Clearly, Babcock and the VT brass believe, a Fuente offense and a Foster defense are what the Hokies need to catch Clemson and Florida State.

Now it’s Fuente’s job to make that happen.

Rutgers taps Chris Christie aide to serve as new AD

Patrick Hobbs
AP Photo
Leave a comment

The chair in Julie Hermann‘s office hasn’t even cooled yet, but Rutgers has already found her replacement.

The Scarlet Knights have hired Seton Hall emeritus dean of law Patrick Hobbs as its new full-time athletics director. Hobbs served as the Pirates’ interim AD in 2010-11 but has no athletics experience outside of that.

He does, however, have significant experience managing scandal-ridden institutions.

In the same letter announcing the firings of Hermann and head football coach Kyle Flood, Rutgers president Robert Barchi detailed Hobbs’s hiring.

When I made the decision last week that we needed a change in leadership, I set out to find an interim Director of Athletics who could stabilize the Department before launching a national search.  On a strong referral, I met with Patrick Hobbs, Dean Emeritus of the Seton Hall University School of Law, who previously led the athletics program at Seton Hall University during a period of major change.

In addition to these assignments, Pat has served on various state legal and ethics boards and commissions and most recently was appointed by Governor Christie to serve as an independent ethics ombudsman to the Office of the Governor.

In my meetings and conversations with Pat, and also with Board Members Greg Brown and Ken Schmidt, it was clear to all of us that Pat had the attributes required for our next Director of Athletics.  We offered Pat the permanent job on Friday and we are proud to welcome him as our new Director of Athletics.

Hobbs left his full-time post at Seton Hall in 2014 to serve as the ombudsman to New Jersey governor Chris Christie‘s office in the wake of the George Washington Bridge scandal, where his job was to police the ethics and policies among Christie’s staff members. In addition to that, Hobbs served on the New Jersey Commission of Investigation from 2004-14, chairing the commission the final four years.

Hobbs joined Seton Hall’s law faculty and was named dean of law in 1999.

Hobbs arrives at an athletics department plagued with scandal and dysfunction. He’ll have to replace a football coach fired in part for attempting to violate the church-state relationship between football and academics in an attempt to influence a players’ grade. Hermann, a storm of controversy in her own right, was hired after the school cleaned house when it was discovered men’s basketball coach Mike Rice was abusing players, and his replacement Eddie Jordan came under fire for not owning a college degree.

And, by the way, Rutgers has won just six of 34 football and men’s basketball games in Big Ten play.

Iowa State announces Matt Campbell as head coach

Matt Campbell
Leave a comment

Twenty-four hours after the news first broke, Iowa State has announced Matt Campbell as its new head coach.

Campbell, who turns 35 today, went 35-15 in four seasons in the same capacity at Toledo.

“Matt’s coaching and playing achievements are extraordinary, but we were even more impressed by his character, leadership and commitment to his family,” Iowa State AD Jamie Pollard said in a statement. “I could not be more excited to welcome Matt, Erica and their children to the Cyclone Family.  We are truly blessed to have one of the industry’s rising stars leading our football program.”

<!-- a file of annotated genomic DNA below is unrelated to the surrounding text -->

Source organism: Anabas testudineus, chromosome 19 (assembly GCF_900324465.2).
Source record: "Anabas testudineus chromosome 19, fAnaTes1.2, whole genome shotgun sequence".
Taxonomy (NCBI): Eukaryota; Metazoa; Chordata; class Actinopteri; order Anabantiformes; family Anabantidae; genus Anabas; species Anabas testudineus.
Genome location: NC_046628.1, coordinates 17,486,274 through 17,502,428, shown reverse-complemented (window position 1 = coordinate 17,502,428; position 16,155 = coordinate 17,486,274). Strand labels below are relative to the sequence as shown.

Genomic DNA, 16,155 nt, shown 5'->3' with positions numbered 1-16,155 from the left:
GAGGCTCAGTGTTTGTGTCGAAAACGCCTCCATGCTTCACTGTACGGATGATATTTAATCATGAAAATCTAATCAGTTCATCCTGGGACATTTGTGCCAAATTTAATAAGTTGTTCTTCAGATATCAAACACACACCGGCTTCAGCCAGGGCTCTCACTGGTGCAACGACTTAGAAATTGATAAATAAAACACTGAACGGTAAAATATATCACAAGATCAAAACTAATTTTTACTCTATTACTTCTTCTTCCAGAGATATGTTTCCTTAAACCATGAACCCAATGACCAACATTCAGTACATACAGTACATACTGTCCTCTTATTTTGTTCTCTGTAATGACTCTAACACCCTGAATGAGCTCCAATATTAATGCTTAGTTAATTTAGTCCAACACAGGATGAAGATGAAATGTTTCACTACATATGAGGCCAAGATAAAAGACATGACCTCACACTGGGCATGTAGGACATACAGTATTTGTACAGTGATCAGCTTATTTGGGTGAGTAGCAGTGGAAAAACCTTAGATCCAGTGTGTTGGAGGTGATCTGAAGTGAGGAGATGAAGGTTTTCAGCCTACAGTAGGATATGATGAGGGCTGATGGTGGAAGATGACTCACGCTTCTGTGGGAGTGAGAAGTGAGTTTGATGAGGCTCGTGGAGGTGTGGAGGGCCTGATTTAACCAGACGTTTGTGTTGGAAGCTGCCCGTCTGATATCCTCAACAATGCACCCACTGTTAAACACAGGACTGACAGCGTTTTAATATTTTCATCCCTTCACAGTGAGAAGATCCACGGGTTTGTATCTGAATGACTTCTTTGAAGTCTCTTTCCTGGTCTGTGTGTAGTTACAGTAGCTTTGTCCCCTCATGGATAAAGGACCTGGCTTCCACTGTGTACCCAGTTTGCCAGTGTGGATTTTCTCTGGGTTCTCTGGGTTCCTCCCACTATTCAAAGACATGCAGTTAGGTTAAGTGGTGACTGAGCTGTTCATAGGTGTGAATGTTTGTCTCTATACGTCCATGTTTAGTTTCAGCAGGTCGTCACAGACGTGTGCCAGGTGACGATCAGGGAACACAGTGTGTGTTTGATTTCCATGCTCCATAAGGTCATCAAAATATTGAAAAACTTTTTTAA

Iowa State represents the first time Campbell will leave the state of Ohio on a permanent basis — save for a brief stint as a player at Pittsburgh. A native of Massillon, Ohio, he played at Division III power Mount Union and deposited coaching stints at Bowling Green, Mount Union and Toledo.

“I couldn’t be more excited to receive the opportunity to coach at Iowa State,” Campbell said. “Two years ago after we played the Cyclones in Ames, I called my wife (Erica) and said you simply would not believe this place. Their fans, the game-day environment and facilities are all incredible.  I could see us living in Ames and me coaching the Cyclones some day. My family and I are truly humbled.”

Campbell signed a six-year contract with the Cyclones worth $2 million a year.

Oklahoma jumps from fifth to third in latest AP poll

Sterling Shepard

A 35-point win on the road in a de facto conference championship game was enough to push Oklahoma past Iowa for the third spot in the latest Associated Press top 25.

Clemson and Alabama retained the top two spots, while a trio of Big Ten teams in Iowa, Michigan State and Ohio State occupied numbers four, five and six. Stanford moved to No. 7 after its last second win over Notre Dame, who tumbled from fourth to ninth. Ohio State jumped from No. 8 to No. 6, while Michigan tumbled to No. 19 after a 42-13 Buckeyes win in Ann Arbor.

Florida State moved into the top 10 after a 27-2 blowout of Florida (who fell from 10th to 18th), while TCU past Baylor after its double overtime slop-fest win on Friday night.

Utah, USC, LSU and Wisconsin moved into the poll, while Washington State, Mississippi State, Toledo and UCLA fell out.

The full rankings:

1. Clemson – 1,511 total points (53 first-place votes)
2. Alabama – 1,469 (8)
3. Oklahoma – 1,367
4. Iowa – 1,345
5. Michigan State – 1,318
6. Ohio State – 1,197
7. Stanford – 1,137
8. North Carolina – 1,085
9. Notre Dame – 1,022
10. Florida State – 951
11. TCU – 927
12. Baylor – 842
13. Northwestern – 711
14. Oklahoma State – 699
15. Oregon – 616
16. Ole Miss – 584
17. Houston – 571
18. Florida – 566
19. Michigan – 518
20. Temple – 269
21. Utah – 244
22. Navy – 206
23. LSU – 199
24. USC – 189
25. Wisconsin – 124